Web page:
The focus of attempting to control the pandemic had switched from the initial nationwide lockdown to using more localised approaches, with the intention of only putting in place restrictions in areas where, and for as long as, it is necessary. In areas like Bradford, Bolton, Calderdale and Oldham additional local restrictions have been in place for many weeks. However, over recent weeks we also have seen an escalation of the COVID alert level, and the introduction of some additional national restrictions – most notably a curfew on the hospitality industry, and a strong encouragement to return to working from home. In Scotland and Northern Ireland national restrictions have largely replaced the restrictions that were in place for specific localities. Meanwhile further restrictions are being brought in across large parts of northern England, in addition to those already in place.

Despite these efforts, cases have continued to rise rapidly over recent weeks. Whether (and for how long) we continue along a route of localised restrictions, potentially with increased restrictions, or instead use more sweeping national restrictions, depends on whether we see case numbers fall in the weeks ahead.  We examine below the available data on case numbers for local areas within in each of the home nations in turn, identifying patterns over the last week and whether there are local areas where additional interventions may be required.

Our “case-watch” for England

The graphic below shows last week’s “case-watch” chart and this week’s chart side by side. We zoom in to this week’s chart later in this blog; however, the key thing for this chart is the location of the points on the chart, each of which is one of the (lower-tier) local authorities in England. Ideally the points would primarily appear in the bottom left, indicating falling case numbers and suppression of the virus. If points appear to the right of the vertical line case numbers are rising – what we don’t want to see is points primarily to the right, and especially not heading towards the top right (high case numbers and rapidly growing) as this suggests the potential need to move away from localised restrictions to nationwide restrictions in order to “put the brakes on”.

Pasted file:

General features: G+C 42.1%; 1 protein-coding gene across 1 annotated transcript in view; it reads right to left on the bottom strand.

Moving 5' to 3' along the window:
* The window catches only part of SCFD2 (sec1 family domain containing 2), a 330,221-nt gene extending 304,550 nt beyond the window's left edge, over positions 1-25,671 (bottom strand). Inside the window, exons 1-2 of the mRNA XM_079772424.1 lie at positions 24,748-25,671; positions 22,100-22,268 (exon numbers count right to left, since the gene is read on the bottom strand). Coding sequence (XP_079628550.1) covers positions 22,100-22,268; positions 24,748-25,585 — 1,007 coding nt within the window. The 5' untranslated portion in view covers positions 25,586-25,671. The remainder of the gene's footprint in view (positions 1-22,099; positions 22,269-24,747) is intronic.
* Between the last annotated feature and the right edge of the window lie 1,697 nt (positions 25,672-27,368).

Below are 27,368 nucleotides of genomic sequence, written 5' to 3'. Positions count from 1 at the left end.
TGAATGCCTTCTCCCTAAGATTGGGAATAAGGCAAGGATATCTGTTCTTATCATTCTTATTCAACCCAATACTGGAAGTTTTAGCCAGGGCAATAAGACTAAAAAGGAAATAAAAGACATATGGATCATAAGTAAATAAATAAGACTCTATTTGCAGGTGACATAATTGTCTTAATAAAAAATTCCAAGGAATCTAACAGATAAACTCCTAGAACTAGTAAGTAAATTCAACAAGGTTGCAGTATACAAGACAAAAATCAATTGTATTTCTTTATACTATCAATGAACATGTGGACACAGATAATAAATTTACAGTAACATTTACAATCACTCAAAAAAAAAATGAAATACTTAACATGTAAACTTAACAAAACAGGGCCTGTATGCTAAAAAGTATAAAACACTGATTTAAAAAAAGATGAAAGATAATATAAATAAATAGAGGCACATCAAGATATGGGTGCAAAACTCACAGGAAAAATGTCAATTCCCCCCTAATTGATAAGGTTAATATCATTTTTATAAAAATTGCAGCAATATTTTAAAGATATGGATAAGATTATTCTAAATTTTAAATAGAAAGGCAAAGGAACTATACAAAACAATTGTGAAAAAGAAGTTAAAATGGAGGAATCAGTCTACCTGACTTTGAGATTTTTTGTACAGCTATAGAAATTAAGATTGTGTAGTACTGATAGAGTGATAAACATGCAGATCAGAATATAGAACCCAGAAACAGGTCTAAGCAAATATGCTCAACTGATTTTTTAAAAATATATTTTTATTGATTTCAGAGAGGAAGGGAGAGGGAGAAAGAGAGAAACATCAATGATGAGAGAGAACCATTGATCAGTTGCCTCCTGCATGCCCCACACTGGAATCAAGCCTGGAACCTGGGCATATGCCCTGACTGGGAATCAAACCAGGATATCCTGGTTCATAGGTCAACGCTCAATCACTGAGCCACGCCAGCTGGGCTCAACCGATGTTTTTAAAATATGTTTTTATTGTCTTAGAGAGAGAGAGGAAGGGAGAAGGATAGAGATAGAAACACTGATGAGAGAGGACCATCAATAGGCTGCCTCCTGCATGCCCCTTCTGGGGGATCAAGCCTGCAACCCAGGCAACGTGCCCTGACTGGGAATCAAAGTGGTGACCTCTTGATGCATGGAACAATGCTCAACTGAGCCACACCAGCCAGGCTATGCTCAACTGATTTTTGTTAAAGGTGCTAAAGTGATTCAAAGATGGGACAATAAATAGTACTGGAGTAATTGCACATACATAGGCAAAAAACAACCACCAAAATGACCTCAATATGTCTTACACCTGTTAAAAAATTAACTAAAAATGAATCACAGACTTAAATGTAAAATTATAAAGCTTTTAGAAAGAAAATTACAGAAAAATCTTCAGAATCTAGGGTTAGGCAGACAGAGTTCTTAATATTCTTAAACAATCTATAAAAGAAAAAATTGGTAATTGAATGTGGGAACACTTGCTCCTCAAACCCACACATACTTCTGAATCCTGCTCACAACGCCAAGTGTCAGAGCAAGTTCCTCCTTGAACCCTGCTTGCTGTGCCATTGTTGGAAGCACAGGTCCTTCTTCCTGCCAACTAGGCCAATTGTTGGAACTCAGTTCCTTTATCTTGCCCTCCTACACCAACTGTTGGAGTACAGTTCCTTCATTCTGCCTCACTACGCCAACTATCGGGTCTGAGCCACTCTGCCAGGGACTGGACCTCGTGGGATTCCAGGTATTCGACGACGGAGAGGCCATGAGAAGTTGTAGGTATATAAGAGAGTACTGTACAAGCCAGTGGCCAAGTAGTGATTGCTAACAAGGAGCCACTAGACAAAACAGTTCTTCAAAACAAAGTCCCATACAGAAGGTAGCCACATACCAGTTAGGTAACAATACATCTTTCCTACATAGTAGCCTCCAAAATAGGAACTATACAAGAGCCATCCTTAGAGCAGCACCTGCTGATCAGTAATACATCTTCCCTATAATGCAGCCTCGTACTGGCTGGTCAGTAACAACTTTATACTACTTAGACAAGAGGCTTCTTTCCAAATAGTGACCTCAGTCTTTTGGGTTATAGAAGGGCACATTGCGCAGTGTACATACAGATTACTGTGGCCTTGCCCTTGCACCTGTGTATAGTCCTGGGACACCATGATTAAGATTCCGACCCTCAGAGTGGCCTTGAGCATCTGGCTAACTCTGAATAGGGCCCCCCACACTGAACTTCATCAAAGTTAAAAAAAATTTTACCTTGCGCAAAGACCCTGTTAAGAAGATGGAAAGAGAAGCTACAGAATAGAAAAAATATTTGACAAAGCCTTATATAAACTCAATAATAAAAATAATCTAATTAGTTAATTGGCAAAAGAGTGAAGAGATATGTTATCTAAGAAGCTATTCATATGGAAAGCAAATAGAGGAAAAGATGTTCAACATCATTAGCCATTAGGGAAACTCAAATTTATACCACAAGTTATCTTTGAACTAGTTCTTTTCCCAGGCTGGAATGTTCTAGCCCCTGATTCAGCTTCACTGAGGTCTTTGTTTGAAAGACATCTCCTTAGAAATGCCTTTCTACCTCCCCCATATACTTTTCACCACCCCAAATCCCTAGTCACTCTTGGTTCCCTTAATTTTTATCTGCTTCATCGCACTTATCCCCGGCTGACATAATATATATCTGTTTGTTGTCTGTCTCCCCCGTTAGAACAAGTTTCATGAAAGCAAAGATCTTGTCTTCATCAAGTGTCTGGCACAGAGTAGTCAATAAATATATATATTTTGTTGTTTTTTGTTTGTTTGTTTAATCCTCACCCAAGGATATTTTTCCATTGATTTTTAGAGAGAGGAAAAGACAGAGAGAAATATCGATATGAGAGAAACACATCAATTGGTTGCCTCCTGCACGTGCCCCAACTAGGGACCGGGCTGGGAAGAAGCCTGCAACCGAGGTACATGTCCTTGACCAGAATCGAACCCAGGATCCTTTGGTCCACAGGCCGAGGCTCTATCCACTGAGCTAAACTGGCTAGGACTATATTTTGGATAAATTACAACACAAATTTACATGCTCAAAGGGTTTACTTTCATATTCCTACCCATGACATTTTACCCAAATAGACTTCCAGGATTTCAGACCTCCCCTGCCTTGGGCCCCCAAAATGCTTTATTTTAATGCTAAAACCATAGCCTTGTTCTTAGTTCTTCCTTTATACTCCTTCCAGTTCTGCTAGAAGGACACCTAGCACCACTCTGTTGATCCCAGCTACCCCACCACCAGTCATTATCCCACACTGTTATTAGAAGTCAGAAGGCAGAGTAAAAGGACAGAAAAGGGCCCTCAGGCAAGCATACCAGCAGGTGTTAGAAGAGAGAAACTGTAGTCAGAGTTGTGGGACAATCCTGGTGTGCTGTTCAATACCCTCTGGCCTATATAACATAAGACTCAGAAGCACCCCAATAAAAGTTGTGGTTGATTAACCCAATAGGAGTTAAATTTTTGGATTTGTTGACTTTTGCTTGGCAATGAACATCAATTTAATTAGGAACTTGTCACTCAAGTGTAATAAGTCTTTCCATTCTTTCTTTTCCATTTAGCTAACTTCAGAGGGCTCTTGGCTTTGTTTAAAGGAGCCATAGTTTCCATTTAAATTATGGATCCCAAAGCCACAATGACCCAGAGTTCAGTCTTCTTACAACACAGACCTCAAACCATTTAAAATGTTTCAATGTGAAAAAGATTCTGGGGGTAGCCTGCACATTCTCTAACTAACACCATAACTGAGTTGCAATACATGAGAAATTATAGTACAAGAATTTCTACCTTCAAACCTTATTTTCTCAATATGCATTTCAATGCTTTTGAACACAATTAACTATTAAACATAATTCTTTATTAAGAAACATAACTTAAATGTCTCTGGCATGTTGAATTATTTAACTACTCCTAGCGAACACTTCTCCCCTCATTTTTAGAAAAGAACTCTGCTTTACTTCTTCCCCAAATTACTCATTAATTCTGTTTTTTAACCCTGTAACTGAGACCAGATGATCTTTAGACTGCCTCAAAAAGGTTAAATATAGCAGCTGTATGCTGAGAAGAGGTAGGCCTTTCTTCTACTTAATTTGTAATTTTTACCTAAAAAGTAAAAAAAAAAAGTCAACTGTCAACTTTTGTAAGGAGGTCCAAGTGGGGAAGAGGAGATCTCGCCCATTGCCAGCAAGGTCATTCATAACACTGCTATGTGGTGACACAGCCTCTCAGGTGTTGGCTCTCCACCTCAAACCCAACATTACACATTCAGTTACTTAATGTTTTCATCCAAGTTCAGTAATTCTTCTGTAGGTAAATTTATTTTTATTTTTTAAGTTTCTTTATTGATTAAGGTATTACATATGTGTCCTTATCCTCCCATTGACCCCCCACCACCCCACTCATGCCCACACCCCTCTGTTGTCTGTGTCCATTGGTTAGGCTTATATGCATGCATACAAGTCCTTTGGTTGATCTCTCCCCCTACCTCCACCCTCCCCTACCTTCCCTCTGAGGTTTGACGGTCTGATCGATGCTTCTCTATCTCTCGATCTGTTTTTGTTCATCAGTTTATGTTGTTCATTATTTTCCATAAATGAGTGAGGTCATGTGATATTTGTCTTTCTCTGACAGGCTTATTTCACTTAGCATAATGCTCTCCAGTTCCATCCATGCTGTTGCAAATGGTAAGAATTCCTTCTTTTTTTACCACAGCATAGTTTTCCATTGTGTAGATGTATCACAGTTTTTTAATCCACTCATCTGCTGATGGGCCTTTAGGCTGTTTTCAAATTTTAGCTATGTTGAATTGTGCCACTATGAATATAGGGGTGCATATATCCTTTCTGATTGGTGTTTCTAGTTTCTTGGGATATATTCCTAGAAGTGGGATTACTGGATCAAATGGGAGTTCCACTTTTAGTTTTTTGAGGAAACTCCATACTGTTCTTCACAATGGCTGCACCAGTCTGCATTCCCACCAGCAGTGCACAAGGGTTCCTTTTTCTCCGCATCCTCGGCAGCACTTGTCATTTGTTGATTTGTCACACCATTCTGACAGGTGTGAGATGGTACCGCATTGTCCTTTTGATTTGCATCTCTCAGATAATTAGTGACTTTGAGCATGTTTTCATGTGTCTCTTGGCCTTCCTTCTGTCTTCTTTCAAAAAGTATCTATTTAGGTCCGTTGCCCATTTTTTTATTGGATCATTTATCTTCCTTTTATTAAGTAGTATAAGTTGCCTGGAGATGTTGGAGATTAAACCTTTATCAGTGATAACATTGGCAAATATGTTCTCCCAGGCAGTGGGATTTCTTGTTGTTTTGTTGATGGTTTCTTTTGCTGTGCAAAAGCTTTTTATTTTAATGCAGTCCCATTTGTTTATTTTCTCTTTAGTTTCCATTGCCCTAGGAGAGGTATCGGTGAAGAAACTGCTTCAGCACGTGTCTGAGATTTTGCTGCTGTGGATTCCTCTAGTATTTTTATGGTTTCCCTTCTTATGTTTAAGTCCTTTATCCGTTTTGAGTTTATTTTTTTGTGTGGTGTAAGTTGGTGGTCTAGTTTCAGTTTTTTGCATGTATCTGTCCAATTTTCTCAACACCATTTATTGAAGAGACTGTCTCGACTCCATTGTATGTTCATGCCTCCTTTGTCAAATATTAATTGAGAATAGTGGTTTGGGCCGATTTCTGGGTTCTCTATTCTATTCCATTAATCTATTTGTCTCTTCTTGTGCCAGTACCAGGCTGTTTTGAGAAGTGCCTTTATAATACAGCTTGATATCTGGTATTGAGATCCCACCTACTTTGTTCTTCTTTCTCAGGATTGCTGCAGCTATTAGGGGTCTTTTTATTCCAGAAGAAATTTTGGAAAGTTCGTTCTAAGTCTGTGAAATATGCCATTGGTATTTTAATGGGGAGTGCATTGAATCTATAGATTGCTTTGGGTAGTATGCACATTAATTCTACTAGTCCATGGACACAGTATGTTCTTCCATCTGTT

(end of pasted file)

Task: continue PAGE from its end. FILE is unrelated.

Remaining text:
Worryingly, this week’s chart shows many more points on the right side of the chart. This covers over 283 of England’s 315 (lower-tier) local authorities and around 92% of the population of England. In these authorities’ cases have risen, compared to the cases seen in the previous week.  In particular we see many of the areas where local lockdowns are in place, in some cases for a number of weeks, are still seeing high numbers of new cases.

Public Health England watchlist

The points in the charts above are colour coded according to five levels of concern. Three of these relate to the weekly surveillance report published by Public Health England which explores the national and local new COVID-19 cases data for England. One of the outputs of this surveillance is a “watch-list” of local authorities1 which are causing concern, split into three categories:

  • Intervention: These authorities have specific restrictions in place which are more limiting than those in place for England generally i.e. there is some form of local restriction (“lockdown”). We mark these by the lilac dots in our chart